In patients presenting with a ruptured abdominal aortic aneurysms (AAA), a choice can be made whether or not to offer treatment (selective treatment policy). Patients with a realistic expectation of survival after surgery, identified by several available prediction models, can be offered two treatment options: conventional “open” surgical repair and endovascular “minimally invasive” repair. Conventional open repair carries a significant morbidity and mortality, due to the combined effects of general anaesthesia and surgical exposure. Based on anatomical criteria assessed on a pre-operative CT angiography scan, approximately half of the ruptured AAA are suitable for endovascular aneurysm repair (EVAR). The majority of comparative studies show a clear trend towards lower perioperative mortality for endovascular repair compared to open surgery. The overall analyses of EVAR compared to open surgery, taking one randomised controlled trial and 23 available observational studies into account, showed a 38% decrease in 30-day or hospital mortality rate (Peto odds ratio 0.62; 95% CI 0.52 to 0.74). However, these mainly observational studies show considerable heterogeneity. Furthermore, potential selection bias, selecting patients for endovascular repair constituting a haemodynamically lower-risk category with a more favourable EVAR suitable anatomic configuration, makes a proper comparison unlikely. Therefore, randomised controlled trials, although difficult to perform in an acute severe condition like ruptured AAA, are needed to identify possible benefits of EVAR over open surgery in patients with a ruptured AAA.
The incidence of abdominal aortic aneurysms (AAA) has persistently increased over the past few decades1. This is partly attributed to the increased ageing of the population, improved diagnostic tools and the introduction of screening programmes2. To date, AAA are responsible for 1.3% of all deaths among men aged between 65-85 years in developed countries2. This percentage is probably even higher due to the underestimation of AAA-related mortality, since AAA generally exist without symptoms3.
In patients with an identified AAA and abdominal and/or back pain in combination with pain at palpation of the aneurysm (a so-called symptomatic AAA), pending rupture of the AAA is assumed. However, evidence for a symptomatic AAA representing pending rupture is lacking4. When rupture occurs, the mortality rate is as high as 80%5-7. Forty percent of the patients with a ruptured AAA do not reach the hospital alive7 and in patients reaching the hospital and undergoing surgery, the mortality rate is approximately 50%8. Despite progression in surgical techniques, anaesthetical management, vascular prostheses and perioperative care, there has only been a gradual decline in operative mortality rate over the past few decades9,10.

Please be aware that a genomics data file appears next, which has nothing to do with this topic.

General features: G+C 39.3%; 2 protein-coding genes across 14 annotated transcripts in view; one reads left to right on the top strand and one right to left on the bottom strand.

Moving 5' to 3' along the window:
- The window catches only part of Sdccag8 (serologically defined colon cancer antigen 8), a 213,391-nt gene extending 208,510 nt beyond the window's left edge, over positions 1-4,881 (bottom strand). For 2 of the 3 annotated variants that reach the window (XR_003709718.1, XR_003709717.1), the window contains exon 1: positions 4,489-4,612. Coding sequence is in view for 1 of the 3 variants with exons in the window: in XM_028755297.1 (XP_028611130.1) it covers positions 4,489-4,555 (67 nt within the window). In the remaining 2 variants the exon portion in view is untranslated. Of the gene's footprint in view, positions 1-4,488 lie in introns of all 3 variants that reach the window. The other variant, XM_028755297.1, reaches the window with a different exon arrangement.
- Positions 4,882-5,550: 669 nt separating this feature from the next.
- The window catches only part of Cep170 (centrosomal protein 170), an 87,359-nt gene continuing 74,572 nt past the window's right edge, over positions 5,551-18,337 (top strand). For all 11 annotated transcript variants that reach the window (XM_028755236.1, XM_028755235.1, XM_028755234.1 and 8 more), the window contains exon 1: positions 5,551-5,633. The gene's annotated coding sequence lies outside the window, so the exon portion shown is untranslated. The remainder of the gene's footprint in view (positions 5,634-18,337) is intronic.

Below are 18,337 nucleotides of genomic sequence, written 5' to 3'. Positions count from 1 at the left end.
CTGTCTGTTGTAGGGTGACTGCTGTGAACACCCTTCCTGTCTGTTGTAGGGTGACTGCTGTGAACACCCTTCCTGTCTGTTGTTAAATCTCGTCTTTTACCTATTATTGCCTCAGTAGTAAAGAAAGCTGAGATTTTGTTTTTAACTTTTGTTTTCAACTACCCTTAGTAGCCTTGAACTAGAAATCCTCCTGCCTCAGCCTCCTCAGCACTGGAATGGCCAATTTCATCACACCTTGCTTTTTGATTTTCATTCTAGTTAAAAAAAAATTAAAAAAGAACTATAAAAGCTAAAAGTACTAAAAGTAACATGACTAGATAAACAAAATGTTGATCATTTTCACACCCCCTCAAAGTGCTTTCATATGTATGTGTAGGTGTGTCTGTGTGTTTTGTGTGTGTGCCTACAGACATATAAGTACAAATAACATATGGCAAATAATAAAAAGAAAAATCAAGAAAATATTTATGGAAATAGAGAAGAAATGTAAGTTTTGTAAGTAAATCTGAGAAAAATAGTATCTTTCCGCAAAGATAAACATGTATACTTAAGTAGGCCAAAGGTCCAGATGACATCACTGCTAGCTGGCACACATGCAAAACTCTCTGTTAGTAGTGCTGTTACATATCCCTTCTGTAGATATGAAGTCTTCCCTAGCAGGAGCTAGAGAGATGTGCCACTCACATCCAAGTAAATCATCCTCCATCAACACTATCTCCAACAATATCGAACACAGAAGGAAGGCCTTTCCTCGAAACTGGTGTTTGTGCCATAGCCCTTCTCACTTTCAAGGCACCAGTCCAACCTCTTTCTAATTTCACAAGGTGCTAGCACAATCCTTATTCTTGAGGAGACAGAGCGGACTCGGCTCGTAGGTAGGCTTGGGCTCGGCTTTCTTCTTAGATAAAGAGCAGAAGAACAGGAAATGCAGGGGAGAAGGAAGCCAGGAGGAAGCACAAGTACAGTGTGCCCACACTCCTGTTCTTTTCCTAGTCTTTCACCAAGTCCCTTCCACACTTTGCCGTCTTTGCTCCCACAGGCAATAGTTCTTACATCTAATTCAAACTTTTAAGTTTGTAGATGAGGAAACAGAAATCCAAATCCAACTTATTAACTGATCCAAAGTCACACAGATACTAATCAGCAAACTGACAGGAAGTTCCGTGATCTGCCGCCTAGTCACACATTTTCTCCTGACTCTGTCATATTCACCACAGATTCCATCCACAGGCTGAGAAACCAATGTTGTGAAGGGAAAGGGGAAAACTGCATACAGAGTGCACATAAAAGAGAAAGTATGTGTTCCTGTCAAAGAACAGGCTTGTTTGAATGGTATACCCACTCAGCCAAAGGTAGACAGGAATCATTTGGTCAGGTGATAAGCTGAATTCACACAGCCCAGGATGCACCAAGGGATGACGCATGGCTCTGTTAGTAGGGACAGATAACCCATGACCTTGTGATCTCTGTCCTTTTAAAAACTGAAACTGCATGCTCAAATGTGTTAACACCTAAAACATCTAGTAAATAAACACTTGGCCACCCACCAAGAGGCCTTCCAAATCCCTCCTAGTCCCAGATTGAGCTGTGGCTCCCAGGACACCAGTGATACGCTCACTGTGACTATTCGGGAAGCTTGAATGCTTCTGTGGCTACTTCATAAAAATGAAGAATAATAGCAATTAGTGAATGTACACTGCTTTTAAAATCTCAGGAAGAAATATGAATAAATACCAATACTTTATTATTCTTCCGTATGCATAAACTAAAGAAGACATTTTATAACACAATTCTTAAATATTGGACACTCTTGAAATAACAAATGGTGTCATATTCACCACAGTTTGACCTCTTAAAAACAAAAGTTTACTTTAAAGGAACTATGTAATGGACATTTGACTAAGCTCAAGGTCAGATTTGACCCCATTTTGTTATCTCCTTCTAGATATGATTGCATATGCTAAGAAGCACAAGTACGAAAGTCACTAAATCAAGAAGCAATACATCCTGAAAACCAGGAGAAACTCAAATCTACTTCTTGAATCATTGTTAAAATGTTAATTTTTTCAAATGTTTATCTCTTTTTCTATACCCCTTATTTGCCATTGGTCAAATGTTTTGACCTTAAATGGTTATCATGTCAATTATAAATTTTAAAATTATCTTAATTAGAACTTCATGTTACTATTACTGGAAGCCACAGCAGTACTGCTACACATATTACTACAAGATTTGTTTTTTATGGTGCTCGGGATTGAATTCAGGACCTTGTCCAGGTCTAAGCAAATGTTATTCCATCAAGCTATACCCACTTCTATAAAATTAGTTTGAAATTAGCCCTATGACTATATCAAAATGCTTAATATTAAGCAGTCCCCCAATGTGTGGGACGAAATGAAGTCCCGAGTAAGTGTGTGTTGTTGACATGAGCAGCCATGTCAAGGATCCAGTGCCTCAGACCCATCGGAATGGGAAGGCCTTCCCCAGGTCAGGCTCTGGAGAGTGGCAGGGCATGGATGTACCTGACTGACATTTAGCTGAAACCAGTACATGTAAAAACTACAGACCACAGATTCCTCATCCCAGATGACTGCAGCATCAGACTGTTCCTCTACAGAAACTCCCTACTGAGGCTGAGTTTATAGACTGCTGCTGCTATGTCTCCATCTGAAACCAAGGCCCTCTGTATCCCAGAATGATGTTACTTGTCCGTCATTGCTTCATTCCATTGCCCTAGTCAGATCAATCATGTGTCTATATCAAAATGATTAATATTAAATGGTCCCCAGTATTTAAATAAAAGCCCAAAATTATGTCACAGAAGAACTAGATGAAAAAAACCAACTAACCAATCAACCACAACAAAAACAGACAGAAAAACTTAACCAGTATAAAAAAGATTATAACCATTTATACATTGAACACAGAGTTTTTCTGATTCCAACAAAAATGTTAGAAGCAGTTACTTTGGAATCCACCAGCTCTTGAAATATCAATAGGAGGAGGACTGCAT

In 1991, a new minimally invasive technique was described by Parodi et al to treat AAA, endovascular aneurysm repair (EVAR)11. In the elective setting, EVAR showed an absolute and relative mortality risk reduction of approximately three and 75%, respectively12,13. In the acute setting, emergency EVAR (eEVAR) is a strategy that might allow for improvement in the above-mentioned poor prognosis. Since 1994 an increasing amount of literature on eEVAR to treat acute AAA has been published. Currently, emergency endovascular aneurysm repair (eEVAR) has become an accepted treatment option, which is increasingly being performed to treat acute AAA. However, the potential reduction in perioperative mortality of eEVAR compared to conventional open repair in patients with an acute AAA is still open to debate.
In this report, we will discuss the role of endovascular AAA repair in patients with a ruptured AAA.
In patients presenting with a ruptured AAA, a choice can be made whether or not to offer treatment at all (selective treatment policy). When it has been decided to perform an intervention, two treatment options are available: conventional “open” AAA repair or the minimally invasive endovascular aneurysm repair (EVAR).